What’s Dune about, you ask? Originally, Dune was ‘a 1965 science-fiction novel by American author Frank Herbert, originally published as two separate serials in Analog magazine. Dune is set in the distant future amidst a feudal interstellar society in which various noble houses control planetary fiefs. It tells the story of young Paul Atreides, whose family accepts the stewardship of the planet Arrakis. While the planet is an inhospitable and sparsely populated desert wasteland, it is the only source of melange, or “the spice,” a drug that extends life and enhances mental abilities. Melange is also necessary for space navigation, which requires a kind of multidimensional awareness and foresight that only the drug provides. As melange can only be produced on Arrakis, control of the planet is thus a coveted and dangerous undertaking. The story explores the multi-layered interactions of politics, religion, ecology, technology, and human emotion, as the factions of the empire confront each other in a struggle for the control of Arrakis and its spice.
I’ll talk more about this later, but I’m struck by how modern the writing of Dune is. Great pacing, minimal exposition. Like Jules Verne before him, Frank Herbert had the foresight to avoid bogging his readers down with details. Give me action, give me stuff happening. I try to do the same thing in my writing, and it’s inspired by great authors like Herbert and Verne.
So the Dune memes must flow! I hope you enjoy this dump of fun scifi stuff and take some time over the long holiday weekend to dive down the rabbit hole of every other Sci-Friday I’ve published in the past couple years.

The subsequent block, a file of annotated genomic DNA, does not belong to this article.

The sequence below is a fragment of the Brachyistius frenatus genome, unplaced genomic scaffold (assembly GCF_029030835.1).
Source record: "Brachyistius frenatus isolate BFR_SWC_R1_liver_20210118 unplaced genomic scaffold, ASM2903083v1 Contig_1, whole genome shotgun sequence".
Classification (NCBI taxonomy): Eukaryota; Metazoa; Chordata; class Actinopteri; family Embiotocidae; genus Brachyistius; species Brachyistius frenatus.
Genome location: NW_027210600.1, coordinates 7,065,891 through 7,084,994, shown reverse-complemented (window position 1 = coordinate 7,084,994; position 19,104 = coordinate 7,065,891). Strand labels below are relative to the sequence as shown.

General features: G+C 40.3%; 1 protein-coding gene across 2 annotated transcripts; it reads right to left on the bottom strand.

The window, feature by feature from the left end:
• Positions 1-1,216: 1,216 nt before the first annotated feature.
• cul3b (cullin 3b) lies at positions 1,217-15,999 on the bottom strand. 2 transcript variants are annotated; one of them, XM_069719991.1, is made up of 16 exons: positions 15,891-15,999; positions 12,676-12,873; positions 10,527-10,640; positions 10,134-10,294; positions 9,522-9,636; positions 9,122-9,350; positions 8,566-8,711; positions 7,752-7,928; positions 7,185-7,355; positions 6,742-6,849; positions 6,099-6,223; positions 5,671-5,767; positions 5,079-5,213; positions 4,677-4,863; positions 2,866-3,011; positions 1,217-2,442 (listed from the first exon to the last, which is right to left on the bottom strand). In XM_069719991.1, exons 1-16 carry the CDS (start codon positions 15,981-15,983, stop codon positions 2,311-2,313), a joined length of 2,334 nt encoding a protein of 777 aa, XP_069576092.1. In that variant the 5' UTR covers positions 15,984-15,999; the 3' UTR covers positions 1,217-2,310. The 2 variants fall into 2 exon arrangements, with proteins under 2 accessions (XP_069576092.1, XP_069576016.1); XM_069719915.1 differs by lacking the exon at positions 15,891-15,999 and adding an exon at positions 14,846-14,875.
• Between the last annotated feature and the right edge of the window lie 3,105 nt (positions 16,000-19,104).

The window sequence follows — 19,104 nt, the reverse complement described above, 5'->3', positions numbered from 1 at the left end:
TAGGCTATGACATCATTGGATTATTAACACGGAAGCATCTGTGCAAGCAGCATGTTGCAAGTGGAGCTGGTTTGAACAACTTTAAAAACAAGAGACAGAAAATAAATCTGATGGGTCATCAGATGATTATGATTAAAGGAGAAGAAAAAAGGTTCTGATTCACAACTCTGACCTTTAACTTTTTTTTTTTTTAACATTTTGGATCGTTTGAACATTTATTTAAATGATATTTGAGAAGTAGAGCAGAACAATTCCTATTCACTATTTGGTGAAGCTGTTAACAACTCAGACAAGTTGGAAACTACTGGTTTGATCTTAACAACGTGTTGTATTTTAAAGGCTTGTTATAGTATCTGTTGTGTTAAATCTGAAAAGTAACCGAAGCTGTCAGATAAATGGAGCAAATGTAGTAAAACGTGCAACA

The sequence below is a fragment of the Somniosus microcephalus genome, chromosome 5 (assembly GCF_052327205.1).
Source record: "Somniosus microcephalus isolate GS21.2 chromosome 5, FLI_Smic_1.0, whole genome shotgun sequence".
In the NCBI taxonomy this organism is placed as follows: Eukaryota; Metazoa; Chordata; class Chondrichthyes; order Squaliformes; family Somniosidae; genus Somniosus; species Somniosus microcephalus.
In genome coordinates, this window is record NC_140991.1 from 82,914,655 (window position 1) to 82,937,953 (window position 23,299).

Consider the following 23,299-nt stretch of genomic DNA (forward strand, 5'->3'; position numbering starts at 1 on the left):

You know Peter Cullen even if you don’t know him. He’s been the voice of Optimus Prime, the hero of the Transformers, since the 1980s. Along with Transformers, Cullen is also: Eeyore in the Winnie the Pooh,he first voice of KARR in Knight Rider, and the original vocalization resource for the Predator. How do you get a front-row seat to all of that sci-fi history? As you’ll see in the video below, it comes down to finding the humanity in the strangest of circumstances. The origin story of Optimus Prime’s voice is both interesting, and insightful. For Sci-Friday #116, learn how Peter Cullen made Optimus Prime’s voice for the original series and later for the Michael Bay franchise:
Cullen had no idea of Prime’s popularity until the character’s controversial death in the 1986 animated film.Wikipedia notes: ‘the studio had never given him fan letters from children addressed to Optimus. The public backlash over Optimus’s death surprised producers greatly. Children were leaving the theaters distraught because of the character’s death.’
Outside of Transformers, Cullen has enjoyed a steady career as a voice actor, but the biggest takeaway I got from Cullen’s story is this: the emotional cores of any scifi character should come from real places. The kids in Mesh, for example, are based on people I know: good, bad, or ugly. No one would be able to recognize themselves in Mesh, just like I think Captain H.L. Cullen would be hard put to recognize himself in Optimus Prime. Nonetheless, you don’t have to look too far for inspiration. Usually it’s right in front of you.